'Other Nevada' Climbs Out of UNLV Shadow

By: Associated Press
By: Associated Press

Somebody asked one of the Wolf Pack seniors if their Cinderella-like upset of Gonzaga in the NCAA tournament makes Nevada the new Gonzaga.

"I don't know about being the new Gonzaga," Garry Hill-Thomas said. "We're the new Nevada."

The basketball team from the University of Nevada, Reno traditionally has been known as the "other Nevada" - as in, not UNLV.

But the Wolf Pack players say they think they're finally making a name for themselves now that they've knocked off Michigan State and second-seeded Gonzaga to advance to the NCAA's round of 16.

"I definitely think Nevada is known more for UNLV than UNR," said Sean Paul, a senior from Elko who grew up cheering for Jerry Tarkanian's Runnin' Rebels.

"Everywhere we go, they always assume we're from Las Vegas ... I hope now when people say the University of Nevada they think of us instead of the University of Nevada, Las Vegas," Paul said.

Even some of the Wolf Pack players themselves admit they didn't know much about Nevada before they were recruited to play for the school of 15,500 on the edge of the Sierra, a four-hour drive from San Francisco.

"I didn't know it existed, pretty much," said Kevinn Pinkney, a starting junior forward from Colton, Calif.

"I'm not even sure I knew there was a Reno," added Todd Okeson, the Wolf Pack's senior starting point guard from Weskan, Kan.

Hill-Thomas, a senior starter from Oakland, Calif., said it's been a bit frustrating playing in UNLV's shadow.

But "UNLV earned all the credit they deserved. They have been a winning program," he said.

"This is the beginning of a new era for this school and for this program. It's getting off on the right track, our first NCAA tournament (in 19 years), first `Sweet 16,'" Hill-Thomas told reporters at a news conference in Reno on Monday.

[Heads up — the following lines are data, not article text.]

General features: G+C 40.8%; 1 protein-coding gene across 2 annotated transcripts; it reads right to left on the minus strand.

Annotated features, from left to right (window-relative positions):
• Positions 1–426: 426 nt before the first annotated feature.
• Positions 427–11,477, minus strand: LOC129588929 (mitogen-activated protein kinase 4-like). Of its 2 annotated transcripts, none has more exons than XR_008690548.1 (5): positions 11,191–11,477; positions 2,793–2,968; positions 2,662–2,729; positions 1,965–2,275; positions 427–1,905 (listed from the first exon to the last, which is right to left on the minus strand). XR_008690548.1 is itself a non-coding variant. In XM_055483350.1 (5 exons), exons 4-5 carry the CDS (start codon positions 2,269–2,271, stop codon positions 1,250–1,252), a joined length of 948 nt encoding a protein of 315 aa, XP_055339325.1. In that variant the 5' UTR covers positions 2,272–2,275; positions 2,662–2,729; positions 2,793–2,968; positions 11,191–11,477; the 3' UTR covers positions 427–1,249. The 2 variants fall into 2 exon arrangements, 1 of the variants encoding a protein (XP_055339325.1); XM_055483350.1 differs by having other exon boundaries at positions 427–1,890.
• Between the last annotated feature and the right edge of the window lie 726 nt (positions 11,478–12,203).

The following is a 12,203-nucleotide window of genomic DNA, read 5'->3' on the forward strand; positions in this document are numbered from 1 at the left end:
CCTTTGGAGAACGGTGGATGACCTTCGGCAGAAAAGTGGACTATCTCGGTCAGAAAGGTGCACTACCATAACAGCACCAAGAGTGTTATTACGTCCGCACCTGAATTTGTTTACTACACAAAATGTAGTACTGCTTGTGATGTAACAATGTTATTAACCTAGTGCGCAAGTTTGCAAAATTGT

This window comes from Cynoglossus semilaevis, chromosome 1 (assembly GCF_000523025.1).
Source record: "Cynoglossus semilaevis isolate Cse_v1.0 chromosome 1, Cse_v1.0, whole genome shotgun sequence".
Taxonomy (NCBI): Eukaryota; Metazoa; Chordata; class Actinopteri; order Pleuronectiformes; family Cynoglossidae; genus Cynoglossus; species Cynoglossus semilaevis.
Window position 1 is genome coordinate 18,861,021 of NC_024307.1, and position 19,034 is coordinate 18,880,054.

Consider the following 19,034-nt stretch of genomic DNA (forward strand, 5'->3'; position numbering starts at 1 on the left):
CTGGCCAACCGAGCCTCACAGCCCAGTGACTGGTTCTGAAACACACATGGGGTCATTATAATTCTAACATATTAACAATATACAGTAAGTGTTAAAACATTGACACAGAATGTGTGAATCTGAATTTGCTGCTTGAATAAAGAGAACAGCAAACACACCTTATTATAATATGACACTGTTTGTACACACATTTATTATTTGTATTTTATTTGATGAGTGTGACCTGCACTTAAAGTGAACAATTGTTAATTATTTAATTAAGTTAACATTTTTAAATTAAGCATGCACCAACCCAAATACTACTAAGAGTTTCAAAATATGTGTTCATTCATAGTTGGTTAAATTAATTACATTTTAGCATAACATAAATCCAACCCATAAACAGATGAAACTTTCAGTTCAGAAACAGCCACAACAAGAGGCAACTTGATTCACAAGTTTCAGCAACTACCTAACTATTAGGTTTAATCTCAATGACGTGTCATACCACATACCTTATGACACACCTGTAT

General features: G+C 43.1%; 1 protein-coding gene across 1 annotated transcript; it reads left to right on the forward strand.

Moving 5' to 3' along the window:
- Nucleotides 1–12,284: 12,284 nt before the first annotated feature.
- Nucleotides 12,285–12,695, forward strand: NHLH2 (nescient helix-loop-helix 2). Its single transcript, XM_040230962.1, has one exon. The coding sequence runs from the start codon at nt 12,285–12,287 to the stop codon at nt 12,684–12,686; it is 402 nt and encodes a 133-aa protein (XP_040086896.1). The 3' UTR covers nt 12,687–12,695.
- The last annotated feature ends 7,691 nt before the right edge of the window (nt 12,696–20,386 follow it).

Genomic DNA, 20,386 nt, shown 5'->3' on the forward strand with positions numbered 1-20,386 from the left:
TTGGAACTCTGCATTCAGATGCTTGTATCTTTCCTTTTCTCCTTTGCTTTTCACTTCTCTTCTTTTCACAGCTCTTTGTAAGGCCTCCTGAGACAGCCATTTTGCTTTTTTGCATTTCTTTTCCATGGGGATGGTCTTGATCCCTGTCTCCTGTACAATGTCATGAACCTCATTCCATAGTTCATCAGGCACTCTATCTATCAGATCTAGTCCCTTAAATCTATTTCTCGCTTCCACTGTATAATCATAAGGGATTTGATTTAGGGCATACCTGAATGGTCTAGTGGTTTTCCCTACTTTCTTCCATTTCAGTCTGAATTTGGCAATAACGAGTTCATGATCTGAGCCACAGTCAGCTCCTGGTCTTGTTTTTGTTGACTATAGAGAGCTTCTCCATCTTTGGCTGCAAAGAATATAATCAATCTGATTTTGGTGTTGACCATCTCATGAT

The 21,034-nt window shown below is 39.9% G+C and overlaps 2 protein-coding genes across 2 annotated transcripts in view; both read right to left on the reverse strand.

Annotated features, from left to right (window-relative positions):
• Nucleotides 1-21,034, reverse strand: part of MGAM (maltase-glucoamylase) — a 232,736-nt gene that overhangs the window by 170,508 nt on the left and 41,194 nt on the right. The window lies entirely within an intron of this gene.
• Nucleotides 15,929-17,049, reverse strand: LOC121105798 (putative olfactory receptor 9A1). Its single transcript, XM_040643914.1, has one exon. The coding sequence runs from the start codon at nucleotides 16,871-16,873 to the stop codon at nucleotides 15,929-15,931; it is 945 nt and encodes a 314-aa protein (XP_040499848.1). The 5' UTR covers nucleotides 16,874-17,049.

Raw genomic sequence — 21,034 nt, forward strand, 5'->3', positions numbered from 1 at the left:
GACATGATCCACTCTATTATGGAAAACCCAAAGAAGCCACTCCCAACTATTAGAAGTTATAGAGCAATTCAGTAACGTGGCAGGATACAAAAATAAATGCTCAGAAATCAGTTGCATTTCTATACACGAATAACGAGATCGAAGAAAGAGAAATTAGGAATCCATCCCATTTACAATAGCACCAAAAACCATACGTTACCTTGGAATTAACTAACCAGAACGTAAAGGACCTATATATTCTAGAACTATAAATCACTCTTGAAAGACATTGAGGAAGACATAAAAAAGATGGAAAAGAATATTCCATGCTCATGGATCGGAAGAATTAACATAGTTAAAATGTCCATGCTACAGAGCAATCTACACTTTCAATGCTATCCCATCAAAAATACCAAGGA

"We're trying to make our own name for ourselves."

Nevada (25-8) rides a nine-game winning streak into Friday's game against Georgia Tech (25-9) at St. Louis,

The Wolf Pack are led by Kirk Snyder, a 6-foot-6 junior swingman who averaged 18.7 points per game as the WAC's player of the year and is considering entering the NBA draft early.

Nick Fazekas, a 6-foot-11 freshman, averages 12.8 points and 7.6 rebounds a game while Okeson averages 11.1 points, including 37 percent from 3-point range and 87 percent at the free-throw line.

The school-record 25 wins include victories over four teams that made the NCAA Tournament - Kansas, Vermont, Alabama State and UTEP, twice. They lost to UTEP and two other tourney teams - at then-No. 1 Connecticut and at Pacific.

Okeson said beating Kansas 75-61 in Reno in December was a big boost to the Wolf Pack's confidence after starting the season 2-3. It was a personal victory as well after the Jayhawks ignored him at recruiting time.

"Everybody growing up in Kansas playing basketball wants to go to KU to play," Okeson said.

"It was my dream. But they didn't show no interest in me at all," he said. And now he said he's living a different dream making the NCAA's round of 16 with the Wolf Pack.

"I wouldn't change it for nothing," he said.


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